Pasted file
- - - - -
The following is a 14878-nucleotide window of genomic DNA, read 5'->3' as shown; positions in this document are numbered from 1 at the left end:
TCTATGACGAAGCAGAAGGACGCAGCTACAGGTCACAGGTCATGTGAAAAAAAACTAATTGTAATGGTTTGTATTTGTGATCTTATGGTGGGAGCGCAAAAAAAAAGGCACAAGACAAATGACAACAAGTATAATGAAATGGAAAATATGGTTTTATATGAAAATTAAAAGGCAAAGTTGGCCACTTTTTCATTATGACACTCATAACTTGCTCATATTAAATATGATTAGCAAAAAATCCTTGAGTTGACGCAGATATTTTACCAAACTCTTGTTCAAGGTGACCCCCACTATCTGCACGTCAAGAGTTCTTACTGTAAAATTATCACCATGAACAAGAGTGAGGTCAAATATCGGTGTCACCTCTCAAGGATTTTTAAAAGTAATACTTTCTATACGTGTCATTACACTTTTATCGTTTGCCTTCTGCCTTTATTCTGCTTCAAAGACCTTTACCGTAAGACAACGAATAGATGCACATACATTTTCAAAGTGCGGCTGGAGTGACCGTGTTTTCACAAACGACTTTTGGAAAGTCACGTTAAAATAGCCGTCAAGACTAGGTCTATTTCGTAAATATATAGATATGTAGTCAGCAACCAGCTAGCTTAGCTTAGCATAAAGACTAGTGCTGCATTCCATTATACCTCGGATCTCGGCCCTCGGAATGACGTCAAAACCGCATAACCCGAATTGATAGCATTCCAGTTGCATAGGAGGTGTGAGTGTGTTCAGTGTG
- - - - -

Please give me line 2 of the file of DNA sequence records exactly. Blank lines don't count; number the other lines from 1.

TCTATGACGAAGCAGAAGGACGCAGCTACAGGTCACAGGTCATGTGAAAAAAAACTAATTGTAATGGTTTGTATTTGTGATCTTATGGTGGGAGCGCAAAAAAAAAGGCACAAGACAAATGACAACAAGTATAATGAAATGGAAAATATGGTTTTATATGAAAATTAAAAGGCAAAGTTGGCCACTTTTTCATTATGACACTCATAACTTGCTCATATTAAATATGATTAGCAAAAAATCCTTGAGTTGACGCAGATATTTTACCAAACTCTTGTTCAAGGTGACCCCCACTATCTGCACGTCAAGAGTTCTTACTGTAAAATTATCACCATGAACAAGAGTGAGGTCAAATATCGGTGTCACCTCTCAAGGATTTTTAAAAGTAATACTTTCTATACGTGTCATTACACTTTTATCGTTTGCCTTCTGCCTTTATTCTGCTTCAAAGACCTTTACCGTAAGACAACGAATAGATGCACATACATTTTCAAAGTGCGGCTGGAGTGACCGTGTTTTCACAAACGACTTTTGGAAAGTCACGTTAAAATAGCCGTCAAGACTAGGTCTATTTCGTAAATATATAGATATGTAGTCAGCAACCAGCTAGCTTAGCTTAGCATAAAGACTAGTGCTGCATTCCATTATACCTCGGATCTCGGCCCTCGGAATGACGTCAAAACCGCATAACCCGAATTGATAGCATTCCAGTTGCATAGGAGGTGTGAGTGTGTTCAGTGTG